A Beautiful, Brilliant, Unquiet Mind2019-04-03T21:43:19-04:00

What to Call Psych Units, and Why

Leslie Carpenter, who serves as President of the Johnson County (Iowa) chapter of the National Alliance on Mental Illness (NAMI, posed a compelling question on her Facebook page that is garnering a great deal of response from advocates for persons with mental illness. Leslie asks,   If you could re-name a psychiatric unit or system to get rid of the common place, “Behavioral Health”, what would you change it to? She gives this as her rationale:  I am hoping to elevate thinking on this away from a name that infers that children and adults with brain disorders like Schizophrenia can be treated with coping skills and behavior modification and help the public to understand these are MEDICAL Conditions that need and deserve Treatment... Finally, she primes the pump with these: 1. Neuroscience Unit 2. Neuropsychiatric Unit 3. Brain Disorders Unit 4.______________________ As of this writing, there have been 61 comments, [...]

What to Call Psych Units, and Why2019-03-06T23:22:36-05:00

Feeling Burdened By or a Burden For?

Come to me, all you who labor and are heavy laden and I will give you rest. Take my yoke upon you, and learn from me, for I am gentle and lowly of heart, and you will find rest for your souls. For my yoke is easy, and my burden is light. (Matthew 11.28-30)   I grew up in a country church where there was much talk of having burdens. Members, ministers, missionaries all spoke of having a burden for youth, drug addicts, Africa. Through their impassioned speech, the sweat on their brows, and the waving of their leather Bibles, they would stir up in us a burden to give — prayer, supplies, money. What I got from this early spiritual teaching is that a burden is something God gives a person who then transfers this burden to others. It didn’t occur to me at the time that it had [...]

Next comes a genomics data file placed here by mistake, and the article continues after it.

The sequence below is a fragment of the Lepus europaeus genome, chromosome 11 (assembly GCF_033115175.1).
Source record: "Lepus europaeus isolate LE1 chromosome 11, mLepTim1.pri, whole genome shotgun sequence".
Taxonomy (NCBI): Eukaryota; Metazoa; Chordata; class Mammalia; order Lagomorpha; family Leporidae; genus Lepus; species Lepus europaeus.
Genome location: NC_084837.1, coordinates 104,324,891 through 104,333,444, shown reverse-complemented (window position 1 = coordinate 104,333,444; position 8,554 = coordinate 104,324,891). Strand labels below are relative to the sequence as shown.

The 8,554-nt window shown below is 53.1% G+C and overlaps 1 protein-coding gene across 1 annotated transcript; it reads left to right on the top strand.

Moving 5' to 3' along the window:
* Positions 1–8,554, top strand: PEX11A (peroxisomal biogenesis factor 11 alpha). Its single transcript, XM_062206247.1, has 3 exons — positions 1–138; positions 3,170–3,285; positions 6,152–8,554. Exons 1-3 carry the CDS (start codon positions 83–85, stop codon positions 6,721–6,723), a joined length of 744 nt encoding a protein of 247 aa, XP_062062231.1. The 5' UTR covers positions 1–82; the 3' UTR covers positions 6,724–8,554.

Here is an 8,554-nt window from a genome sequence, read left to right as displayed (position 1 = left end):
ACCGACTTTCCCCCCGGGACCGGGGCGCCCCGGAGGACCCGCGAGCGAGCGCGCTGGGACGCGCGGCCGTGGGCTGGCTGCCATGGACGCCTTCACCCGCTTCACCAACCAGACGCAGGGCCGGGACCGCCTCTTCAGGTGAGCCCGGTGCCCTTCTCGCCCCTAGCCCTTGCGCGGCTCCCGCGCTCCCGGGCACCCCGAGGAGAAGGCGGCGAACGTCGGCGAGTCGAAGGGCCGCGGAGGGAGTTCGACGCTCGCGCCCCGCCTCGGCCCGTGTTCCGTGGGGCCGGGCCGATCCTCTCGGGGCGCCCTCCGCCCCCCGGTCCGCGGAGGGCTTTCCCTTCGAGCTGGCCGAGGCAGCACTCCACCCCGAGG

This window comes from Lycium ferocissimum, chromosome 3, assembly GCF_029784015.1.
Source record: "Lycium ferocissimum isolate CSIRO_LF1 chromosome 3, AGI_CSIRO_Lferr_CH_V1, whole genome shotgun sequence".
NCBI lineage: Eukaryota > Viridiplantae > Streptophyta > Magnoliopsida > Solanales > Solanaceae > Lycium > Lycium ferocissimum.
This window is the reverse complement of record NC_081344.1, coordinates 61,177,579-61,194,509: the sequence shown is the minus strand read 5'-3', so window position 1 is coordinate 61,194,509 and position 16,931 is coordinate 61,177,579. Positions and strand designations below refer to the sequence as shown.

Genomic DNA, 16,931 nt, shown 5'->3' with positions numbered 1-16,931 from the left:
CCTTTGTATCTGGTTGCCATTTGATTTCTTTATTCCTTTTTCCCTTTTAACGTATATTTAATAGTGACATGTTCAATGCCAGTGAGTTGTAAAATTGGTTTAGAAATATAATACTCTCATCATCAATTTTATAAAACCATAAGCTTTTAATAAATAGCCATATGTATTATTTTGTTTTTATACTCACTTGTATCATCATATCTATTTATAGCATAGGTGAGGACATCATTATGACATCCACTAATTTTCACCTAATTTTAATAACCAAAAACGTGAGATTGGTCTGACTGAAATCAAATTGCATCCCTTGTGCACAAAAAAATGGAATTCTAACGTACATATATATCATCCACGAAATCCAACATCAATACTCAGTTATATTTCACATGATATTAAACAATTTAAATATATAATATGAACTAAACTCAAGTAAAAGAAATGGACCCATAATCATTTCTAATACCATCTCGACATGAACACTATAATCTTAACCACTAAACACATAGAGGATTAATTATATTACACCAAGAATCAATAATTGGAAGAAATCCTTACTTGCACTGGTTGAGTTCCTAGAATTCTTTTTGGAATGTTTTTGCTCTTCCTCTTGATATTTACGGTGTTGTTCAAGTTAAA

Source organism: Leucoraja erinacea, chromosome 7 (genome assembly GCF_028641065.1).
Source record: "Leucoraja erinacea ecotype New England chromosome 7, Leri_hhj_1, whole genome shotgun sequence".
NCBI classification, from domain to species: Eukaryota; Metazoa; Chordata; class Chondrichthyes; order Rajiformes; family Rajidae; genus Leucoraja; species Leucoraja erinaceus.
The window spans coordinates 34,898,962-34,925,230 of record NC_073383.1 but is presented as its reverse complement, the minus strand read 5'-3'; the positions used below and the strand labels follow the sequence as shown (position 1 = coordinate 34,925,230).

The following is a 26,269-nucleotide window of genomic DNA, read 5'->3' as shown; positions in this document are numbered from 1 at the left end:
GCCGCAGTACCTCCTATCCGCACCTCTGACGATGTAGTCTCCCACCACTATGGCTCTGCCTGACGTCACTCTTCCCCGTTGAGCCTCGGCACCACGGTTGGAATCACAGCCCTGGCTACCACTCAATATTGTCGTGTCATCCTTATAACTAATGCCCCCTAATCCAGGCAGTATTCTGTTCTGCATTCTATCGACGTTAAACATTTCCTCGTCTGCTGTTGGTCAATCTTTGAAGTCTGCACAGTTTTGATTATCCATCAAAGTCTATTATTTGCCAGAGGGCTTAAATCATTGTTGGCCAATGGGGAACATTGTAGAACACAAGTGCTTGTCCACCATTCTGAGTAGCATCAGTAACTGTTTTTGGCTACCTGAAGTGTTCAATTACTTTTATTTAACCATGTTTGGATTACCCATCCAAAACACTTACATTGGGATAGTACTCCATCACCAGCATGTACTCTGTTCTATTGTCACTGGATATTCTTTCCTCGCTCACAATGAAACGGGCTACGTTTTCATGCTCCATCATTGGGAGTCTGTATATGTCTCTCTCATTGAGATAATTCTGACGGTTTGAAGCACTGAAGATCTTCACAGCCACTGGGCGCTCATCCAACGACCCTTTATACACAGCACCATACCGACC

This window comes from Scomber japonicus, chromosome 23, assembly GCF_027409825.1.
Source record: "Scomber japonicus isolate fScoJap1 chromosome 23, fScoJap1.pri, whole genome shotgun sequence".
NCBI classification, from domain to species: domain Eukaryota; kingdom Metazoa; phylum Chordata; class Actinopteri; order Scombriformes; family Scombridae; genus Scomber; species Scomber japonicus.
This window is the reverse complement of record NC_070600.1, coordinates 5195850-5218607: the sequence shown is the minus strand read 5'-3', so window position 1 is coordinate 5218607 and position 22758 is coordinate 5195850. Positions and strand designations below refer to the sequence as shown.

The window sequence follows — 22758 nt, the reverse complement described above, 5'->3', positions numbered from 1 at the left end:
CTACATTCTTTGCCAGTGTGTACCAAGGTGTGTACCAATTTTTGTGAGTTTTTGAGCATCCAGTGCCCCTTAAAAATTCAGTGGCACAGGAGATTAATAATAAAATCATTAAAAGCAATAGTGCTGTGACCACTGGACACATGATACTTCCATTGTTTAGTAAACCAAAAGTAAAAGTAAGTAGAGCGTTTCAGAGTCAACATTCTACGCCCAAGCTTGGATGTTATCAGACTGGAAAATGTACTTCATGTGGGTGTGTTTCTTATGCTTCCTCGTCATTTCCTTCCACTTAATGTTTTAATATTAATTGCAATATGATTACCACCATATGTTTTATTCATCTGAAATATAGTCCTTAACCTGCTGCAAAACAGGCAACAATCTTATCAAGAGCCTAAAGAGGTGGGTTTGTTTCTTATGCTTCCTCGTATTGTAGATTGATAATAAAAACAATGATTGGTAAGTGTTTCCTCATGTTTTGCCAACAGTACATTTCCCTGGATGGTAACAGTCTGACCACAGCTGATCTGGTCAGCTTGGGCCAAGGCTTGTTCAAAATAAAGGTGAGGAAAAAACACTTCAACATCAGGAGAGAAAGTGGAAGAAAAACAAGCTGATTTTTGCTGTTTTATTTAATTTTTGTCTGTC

Feeling Burdened By or a Burden For?2019-02-03T17:04:45-05:00

Examining Medical Science; Observing Faith Practice

{Note: This post was first published in June of 2017. The events described convinced me I could no longer live alone without assistance. I'm publishing this today (March 18, 2018). Later this week, I'll share one that reflects how far I've come.} I spent last weekend in an Emergency Observation Bed (EOB) of a local hospital. I was allowed to wear my sweats and slippers (I came prepared), as well as read my Bible and write in my cloth-bound journal.  Note to self: Get a sturdy pocket sized Bible instead of my 8-inch thick parallel one. One guy on the unit asked me if I was going to beat him up with it. What brought me there? I wasn’t exactly a threat to myself or to others, but I did feel I was on the verge of losing control. As I told my psychiatrist, I didn’t feel desperate, but [...]